Share this article

Leave your comments

Post comment as a guest

terms and condition.
  • Jordan Wynne

    Starting your own business will solve everything that’s wrong about your job, your life and more importantly, about how you feel.

  • Ethan Fennell

    Becoming an entrepreneur will give you more flexibility, more freedom, more joy, more recognition, more meaning and hopefully on the long run, more money.

  • Brad Piggott

    The reality of being an entrepreneur is much harder than most people are willing to open up about.

  • Kieran Ross

    Insightful read

  • James Slater

    Sales fixes everything.

  • Tom Phillis

    It's funny to think how many people want to be an entrepreneurs, have their own business, be their own boss without even knowing how much sacrifice they'll have to make to achieve that. I remember when a CEO of a company I once worked for told me: "I wish I could just swap places with you for a day" - that made me realise that being a boss is not always rosy.

  • Josh Holt

    Some really deep truths there.

Share this article

Timothy Taylor

Global Economy Expert

Timothy Taylor is an American economist. He is managing editor of the Journal of Economic Perspectives, a quarterly academic journal produced at Macalester College and published by the American Economic Association. Taylor received his Bachelor of Arts degree from Haverford College and a master's degree in economics from Stanford University. At Stanford, he was winner of the award for excellent teaching in a large class (more than 30 students) given by the Associated Students of Stanford University. At Minnesota, he was named a Distinguished Lecturer by the Department of Economics and voted Teacher of the Year by the master's degree students at the Hubert H. Humphrey Institute of Public Affairs. Taylor has been a guest speaker for groups of teachers of high school economics, visiting diplomats from eastern Europe, talk-radio shows, and community groups. From 1989 to 1997, Professor Taylor wrote an economics opinion column for the San Jose Mercury-News. He has published multiple lectures on economics through The Teaching Company. With Rudolph Penner and Isabel Sawhill, he is co-author of Updating America's Social Contract (2000), whose first chapter provided an early radical centrist perspective, "An Agenda for the Radical Middle". Taylor is also the author of The Instant Economist: Everything You Need to Know About How the Economy Works, published by the Penguin Group in 2012. The fourth edition of Taylor's Principles of Economics textbook was published by Textbook Media in 2017.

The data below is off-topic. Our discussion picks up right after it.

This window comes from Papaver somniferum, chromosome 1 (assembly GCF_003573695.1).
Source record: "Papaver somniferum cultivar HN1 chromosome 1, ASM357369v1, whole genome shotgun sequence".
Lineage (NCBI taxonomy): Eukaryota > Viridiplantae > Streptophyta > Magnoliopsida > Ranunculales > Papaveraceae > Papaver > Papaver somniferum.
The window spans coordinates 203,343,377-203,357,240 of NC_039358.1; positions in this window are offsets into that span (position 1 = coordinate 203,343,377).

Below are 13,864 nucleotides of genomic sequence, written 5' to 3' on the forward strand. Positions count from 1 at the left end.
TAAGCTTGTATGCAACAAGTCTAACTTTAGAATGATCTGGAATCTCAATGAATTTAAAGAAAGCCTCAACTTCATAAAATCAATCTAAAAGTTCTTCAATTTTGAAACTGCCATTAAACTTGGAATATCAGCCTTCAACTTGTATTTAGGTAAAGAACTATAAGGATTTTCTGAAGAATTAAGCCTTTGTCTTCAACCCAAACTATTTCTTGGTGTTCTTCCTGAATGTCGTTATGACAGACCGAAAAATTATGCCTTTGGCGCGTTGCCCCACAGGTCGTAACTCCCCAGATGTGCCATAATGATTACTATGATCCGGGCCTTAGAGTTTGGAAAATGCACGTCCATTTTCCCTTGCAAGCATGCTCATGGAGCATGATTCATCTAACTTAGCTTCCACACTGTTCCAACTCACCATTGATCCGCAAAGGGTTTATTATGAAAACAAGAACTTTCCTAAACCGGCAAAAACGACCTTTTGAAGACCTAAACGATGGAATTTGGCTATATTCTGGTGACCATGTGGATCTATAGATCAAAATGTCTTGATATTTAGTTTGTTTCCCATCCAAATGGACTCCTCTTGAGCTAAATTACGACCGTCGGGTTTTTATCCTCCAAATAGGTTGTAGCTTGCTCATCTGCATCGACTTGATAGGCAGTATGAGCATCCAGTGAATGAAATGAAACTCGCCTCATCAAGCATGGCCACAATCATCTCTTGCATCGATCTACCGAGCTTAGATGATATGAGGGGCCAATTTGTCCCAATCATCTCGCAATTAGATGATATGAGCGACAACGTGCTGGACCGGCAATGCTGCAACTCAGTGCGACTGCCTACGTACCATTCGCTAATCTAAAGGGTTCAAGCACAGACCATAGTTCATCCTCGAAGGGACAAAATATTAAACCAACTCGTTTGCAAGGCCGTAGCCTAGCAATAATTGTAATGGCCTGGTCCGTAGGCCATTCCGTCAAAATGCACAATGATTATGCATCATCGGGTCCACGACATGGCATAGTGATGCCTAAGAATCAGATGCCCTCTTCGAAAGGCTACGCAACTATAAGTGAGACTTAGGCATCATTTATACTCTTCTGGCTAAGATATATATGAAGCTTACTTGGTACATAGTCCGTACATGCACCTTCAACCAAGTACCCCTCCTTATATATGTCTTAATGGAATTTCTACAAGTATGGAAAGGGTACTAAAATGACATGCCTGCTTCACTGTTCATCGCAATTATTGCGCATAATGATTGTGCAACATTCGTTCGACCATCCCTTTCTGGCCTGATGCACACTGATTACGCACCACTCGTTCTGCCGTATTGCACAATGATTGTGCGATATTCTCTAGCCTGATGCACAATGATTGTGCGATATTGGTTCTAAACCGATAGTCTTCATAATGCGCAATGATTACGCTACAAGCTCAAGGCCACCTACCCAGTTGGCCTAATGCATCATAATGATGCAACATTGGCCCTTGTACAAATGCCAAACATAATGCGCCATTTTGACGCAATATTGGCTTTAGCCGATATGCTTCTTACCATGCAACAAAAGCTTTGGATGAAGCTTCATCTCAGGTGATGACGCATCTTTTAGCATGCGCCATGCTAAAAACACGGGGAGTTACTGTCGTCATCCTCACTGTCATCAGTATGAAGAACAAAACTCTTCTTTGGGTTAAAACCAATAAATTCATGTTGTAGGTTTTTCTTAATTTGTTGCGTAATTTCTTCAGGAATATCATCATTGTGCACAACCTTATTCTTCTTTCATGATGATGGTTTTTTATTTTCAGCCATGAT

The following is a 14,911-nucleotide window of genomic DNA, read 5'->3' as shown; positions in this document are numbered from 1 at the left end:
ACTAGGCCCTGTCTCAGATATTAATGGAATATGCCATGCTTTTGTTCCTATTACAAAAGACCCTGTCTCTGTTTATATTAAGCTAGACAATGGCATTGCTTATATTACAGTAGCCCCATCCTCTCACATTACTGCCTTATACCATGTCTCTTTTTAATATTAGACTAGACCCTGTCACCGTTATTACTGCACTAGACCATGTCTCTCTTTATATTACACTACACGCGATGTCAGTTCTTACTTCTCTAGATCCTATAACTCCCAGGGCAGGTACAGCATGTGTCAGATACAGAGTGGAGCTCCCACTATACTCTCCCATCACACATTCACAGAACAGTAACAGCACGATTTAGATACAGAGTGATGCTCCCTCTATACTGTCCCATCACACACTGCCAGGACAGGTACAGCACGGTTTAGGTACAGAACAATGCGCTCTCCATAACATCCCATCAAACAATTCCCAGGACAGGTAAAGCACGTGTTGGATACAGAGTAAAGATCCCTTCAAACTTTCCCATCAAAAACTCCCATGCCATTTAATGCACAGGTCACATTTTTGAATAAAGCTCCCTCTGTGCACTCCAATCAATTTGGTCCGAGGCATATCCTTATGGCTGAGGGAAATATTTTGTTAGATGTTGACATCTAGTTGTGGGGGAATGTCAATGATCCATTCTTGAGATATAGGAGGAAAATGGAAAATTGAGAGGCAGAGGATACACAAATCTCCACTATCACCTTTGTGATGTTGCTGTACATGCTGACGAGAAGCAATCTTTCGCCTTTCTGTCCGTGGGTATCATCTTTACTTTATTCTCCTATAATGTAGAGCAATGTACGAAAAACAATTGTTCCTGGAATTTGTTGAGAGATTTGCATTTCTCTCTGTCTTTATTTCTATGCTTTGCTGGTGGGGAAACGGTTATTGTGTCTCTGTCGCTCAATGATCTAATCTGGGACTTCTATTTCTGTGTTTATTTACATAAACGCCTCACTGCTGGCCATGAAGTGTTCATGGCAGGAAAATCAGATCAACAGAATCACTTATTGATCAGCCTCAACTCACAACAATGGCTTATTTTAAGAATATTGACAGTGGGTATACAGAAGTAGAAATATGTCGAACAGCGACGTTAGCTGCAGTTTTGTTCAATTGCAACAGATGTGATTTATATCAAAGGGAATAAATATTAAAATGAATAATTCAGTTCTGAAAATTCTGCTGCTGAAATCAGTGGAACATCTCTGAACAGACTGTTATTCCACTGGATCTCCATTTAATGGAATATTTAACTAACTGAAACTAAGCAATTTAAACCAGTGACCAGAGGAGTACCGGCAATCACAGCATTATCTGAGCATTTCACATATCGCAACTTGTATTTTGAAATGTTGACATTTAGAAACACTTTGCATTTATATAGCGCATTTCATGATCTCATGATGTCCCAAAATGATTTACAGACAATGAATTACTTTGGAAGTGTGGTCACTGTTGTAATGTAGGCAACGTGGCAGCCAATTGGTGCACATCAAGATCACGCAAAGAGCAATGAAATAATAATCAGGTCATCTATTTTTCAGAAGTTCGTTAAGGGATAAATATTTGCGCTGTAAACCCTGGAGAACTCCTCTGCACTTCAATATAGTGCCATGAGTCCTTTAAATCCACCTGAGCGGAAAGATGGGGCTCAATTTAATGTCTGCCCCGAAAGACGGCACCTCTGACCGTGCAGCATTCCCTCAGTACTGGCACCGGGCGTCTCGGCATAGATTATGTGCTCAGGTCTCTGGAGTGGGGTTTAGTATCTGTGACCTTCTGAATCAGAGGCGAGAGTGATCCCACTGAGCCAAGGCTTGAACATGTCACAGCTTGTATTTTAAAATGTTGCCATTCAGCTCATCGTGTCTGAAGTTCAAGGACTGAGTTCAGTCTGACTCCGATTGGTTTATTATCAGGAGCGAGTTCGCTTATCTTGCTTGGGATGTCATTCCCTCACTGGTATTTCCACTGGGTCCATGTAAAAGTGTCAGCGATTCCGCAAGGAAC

Latest Articles

View all
  • Science
  • Technology
  • Companies
  • Environment
  • Global Economy
  • Finance
  • Politics
  • Society
Cookies user prefences
We use cookies to ensure you to get the best experience on our website. If you decline the use of cookies, this website may not function as expected.
Accept all
Decline all
Read more
Tools used to analyze the data to measure the effectiveness of a website and to understand how it works.
Google Analytics